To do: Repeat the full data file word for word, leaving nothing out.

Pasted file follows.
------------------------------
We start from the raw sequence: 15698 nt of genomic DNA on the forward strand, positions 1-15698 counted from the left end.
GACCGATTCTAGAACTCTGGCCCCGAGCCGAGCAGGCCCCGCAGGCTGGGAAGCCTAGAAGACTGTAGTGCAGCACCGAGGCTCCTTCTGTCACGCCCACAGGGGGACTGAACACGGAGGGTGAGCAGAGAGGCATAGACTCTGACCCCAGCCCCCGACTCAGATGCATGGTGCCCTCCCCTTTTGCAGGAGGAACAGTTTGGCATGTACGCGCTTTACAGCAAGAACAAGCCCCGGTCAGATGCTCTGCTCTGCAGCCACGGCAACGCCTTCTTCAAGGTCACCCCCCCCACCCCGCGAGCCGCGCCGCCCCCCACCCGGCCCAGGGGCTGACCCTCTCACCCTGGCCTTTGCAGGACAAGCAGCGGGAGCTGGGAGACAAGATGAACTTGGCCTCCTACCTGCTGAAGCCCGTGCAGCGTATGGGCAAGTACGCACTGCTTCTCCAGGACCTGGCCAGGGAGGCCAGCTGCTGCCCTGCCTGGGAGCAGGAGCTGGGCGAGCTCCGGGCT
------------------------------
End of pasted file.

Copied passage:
We start from the raw sequence: 15698 nt of genomic DNA on the forward strand, positions 1-15698 counted from the left end.
GACCGATTCTAGAACTCTGGCCCCGAGCCGAGCAGGCCCCGCAGGCTGGGAAGCCTAGAAGACTGTAGTGCAGCACCGAGGCTCCTTCTGTCACGCCCACAGGGGGACTGAACACGGAGGGTGAGCAGAGAGGCATAGACTCTGACCCCAGCCCCCGACTCAGATGCATGGTGCCCTCCCCTTTTGCAGGAGGAACAGTTTGGCATGTACGCGCTTTACAGCAAGAACAAGCCCCGGTCAGATGCTCTGCTCTGCAGCCACGGCAACGCCTTCTTCAAGGTCACCCCCCCCACCCCGCGAGCCGCGCCGCCCCCCACCCGGCCCAGGGGCTGACCCTCTCACCCTGGCCTTTGCAGGACAAGCAGCGGGAGCTGGGAGACAAGATGAACTTGGCCTCCTACCTGCTGAAGCCCGTGCAGCGTATGGGCAAGTACGCACTGCTTCTCCAGGACCTGGCCAGGGAGGCCAGCTGCTGCCCTGCCTGGGAGCAGGAGCTGGGCGAGCTCCGGGCT